AWS analytics tools help make sense of big data

Updated by Faizan Nabi on June 27, 2018

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AWS analytics tools help make sense of big data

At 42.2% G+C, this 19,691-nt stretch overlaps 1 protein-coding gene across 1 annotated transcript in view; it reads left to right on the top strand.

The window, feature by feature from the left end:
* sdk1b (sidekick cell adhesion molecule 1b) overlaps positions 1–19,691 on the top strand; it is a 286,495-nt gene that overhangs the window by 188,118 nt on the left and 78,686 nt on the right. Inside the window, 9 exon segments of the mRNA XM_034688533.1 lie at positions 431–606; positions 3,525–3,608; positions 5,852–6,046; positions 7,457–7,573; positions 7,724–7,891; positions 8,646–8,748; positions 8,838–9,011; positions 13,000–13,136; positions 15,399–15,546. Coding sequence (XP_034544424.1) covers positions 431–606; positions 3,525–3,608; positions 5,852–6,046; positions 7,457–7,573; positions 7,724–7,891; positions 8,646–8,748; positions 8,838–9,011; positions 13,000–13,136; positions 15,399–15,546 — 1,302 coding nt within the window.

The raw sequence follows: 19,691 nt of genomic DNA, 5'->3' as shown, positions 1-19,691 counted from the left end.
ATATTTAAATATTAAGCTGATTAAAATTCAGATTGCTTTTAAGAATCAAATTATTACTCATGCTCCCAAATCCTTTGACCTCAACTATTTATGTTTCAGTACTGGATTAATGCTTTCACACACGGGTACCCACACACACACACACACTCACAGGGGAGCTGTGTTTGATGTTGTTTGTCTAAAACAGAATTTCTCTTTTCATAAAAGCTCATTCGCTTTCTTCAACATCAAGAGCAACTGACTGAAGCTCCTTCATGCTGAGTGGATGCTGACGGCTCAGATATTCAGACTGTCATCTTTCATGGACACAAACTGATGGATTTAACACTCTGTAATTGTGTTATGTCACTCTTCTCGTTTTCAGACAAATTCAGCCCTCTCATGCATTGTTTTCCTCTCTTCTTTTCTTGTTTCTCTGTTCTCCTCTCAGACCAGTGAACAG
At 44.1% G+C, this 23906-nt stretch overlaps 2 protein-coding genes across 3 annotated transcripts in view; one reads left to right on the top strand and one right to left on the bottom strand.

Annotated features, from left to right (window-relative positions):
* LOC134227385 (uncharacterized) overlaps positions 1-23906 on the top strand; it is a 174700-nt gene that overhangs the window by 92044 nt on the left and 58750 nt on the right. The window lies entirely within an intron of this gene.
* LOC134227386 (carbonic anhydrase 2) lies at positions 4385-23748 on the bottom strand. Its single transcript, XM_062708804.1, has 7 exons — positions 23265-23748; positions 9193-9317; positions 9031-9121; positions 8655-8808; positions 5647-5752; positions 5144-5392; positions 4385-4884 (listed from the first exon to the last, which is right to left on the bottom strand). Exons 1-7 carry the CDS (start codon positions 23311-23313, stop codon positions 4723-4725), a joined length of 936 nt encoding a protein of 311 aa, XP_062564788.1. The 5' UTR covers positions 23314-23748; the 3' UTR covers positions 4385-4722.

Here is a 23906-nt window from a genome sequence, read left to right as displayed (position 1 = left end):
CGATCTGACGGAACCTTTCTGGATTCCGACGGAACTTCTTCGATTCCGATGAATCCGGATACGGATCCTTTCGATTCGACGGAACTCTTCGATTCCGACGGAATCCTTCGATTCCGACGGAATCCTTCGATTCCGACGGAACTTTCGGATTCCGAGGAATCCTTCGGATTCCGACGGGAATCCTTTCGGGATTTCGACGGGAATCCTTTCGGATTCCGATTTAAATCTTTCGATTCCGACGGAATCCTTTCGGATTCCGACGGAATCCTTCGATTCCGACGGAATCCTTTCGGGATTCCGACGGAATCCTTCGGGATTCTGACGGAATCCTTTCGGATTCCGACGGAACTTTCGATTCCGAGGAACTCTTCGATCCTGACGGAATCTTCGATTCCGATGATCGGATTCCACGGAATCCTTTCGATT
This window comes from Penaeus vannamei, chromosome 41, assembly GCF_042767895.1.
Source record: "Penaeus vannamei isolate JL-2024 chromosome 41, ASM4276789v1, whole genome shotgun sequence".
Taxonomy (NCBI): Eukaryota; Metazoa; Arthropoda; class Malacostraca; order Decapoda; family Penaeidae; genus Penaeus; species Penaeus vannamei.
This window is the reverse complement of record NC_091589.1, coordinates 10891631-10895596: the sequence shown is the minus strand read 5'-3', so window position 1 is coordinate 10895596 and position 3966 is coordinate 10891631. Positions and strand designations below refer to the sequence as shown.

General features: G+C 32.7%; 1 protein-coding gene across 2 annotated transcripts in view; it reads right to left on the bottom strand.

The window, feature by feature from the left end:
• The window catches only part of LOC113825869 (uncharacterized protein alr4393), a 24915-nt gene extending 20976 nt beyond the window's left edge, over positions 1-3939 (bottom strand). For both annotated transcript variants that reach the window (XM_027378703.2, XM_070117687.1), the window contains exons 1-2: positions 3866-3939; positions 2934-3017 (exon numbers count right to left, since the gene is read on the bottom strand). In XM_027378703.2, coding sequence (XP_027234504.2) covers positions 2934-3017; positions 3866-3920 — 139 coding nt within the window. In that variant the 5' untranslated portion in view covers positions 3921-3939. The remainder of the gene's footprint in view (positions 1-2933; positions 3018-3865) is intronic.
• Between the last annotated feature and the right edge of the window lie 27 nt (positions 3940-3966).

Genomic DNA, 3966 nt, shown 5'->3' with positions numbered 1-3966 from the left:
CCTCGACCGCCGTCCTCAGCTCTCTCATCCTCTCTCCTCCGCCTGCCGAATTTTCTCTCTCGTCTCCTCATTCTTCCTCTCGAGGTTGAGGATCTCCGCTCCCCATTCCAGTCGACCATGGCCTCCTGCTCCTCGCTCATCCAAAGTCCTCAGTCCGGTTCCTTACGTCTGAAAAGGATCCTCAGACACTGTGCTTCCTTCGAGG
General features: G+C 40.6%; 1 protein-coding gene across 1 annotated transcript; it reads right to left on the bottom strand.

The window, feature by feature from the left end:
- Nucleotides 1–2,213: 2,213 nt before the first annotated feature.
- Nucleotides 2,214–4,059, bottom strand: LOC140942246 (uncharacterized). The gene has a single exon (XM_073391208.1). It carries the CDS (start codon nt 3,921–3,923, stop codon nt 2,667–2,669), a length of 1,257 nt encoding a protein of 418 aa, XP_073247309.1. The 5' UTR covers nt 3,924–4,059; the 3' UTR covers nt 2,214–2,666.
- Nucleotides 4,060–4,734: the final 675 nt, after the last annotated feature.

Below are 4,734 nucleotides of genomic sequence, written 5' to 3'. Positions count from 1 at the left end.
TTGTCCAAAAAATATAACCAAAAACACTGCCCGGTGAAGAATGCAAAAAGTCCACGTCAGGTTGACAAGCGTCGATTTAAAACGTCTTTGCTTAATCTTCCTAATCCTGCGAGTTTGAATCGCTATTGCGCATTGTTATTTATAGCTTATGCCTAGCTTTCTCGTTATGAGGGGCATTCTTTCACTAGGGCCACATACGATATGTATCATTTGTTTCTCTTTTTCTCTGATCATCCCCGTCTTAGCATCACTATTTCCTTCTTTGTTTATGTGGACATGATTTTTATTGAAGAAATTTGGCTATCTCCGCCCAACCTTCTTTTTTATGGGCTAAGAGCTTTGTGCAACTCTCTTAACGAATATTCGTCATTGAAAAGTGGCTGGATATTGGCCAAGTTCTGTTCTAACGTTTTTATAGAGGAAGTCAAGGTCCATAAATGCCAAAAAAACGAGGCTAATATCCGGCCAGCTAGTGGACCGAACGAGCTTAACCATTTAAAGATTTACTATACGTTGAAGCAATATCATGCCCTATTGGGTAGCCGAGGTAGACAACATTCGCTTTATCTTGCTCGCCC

The rise of public cloud has legitimized the data analytics market -- making big data a bigger deal than ever before. Companies that have been collecting terabytes of data for years can now use public cloud as a cost-effective approach to mine and analyze that data. And successful big data analytics strategies often mean a competitive advantage for companies. Amazon Web Services (AWS) offers a variety of data analytics tools. AWS customers can do everything from process data in real time to implement machine learning for applications. Currently, there are five primary AWS products for cloud-based analytics: Elastic MapReduce (EMR), Kinesis, Redshift, Data Pipeline and Machine Learning. Third-party tools also exist to diversify and expand on the AWS analytics portfolio. While each service supports big data in its own way, it's key for administrators to understand each offering to ensure proper data integration. Successful businesses extract value from the large amounts of data they receive every day -- this is called big data cloud computing. This big data can be structured or not and can be characterized by its volume, variety and processing velocity. Before learning about AWS offerings to help analyze the data, it's important to understand how to make sense of the massive amounts of unstructured data enterprises collect -- and how this differs from analyzing data in the public cloud. Amazon Web Services makes managing big data easier and more cost effective than ever, with a variety of options to store the petabytes. Amazon's typical slate of products is well equipped for storing big data, including Simple Storage Service (S3) and Elastic Block Store (EBS). But speed is a consideration in data analytics; the faster an enterprise can access its data, the faster it can act on it. Enterprises can access that data more quickly by using a secure NoSQL database, which relies on solid-state hard drives. DynamoDB is a great place to start, though third-party options are available. Amazon Relational Database Service plays a complimentary role to a NoSQL database by offering quick and consistent performance, and is optimized for transactional workloads. Elastic File System can be another useful tool in big data projects, scaling up to handle large flows of data. Once you're ready to mine and process data from your databases, there is no shortage of tools to help with that task. In some situations, enterprises need instantaneous information -- such as monetary transactions, social media response and clickstreams. Amazon Kinesis allows users to build a dashboard or application to monitor information as soon as it comes in from the data stream. Kinesis dashboards are one method for visualizing big data, but it might not suit the needs of every business. Third-party options like Tableau offer connectivity to EMR and other AWS products. Being able to see past data and using it to generate predictive algorithms is another challenge. And creating mathematical algorithms to interpret future data can be a tough and time-consuming task. Amazon Machine Learning provides visualization tools and helps create models to react to real-time data.


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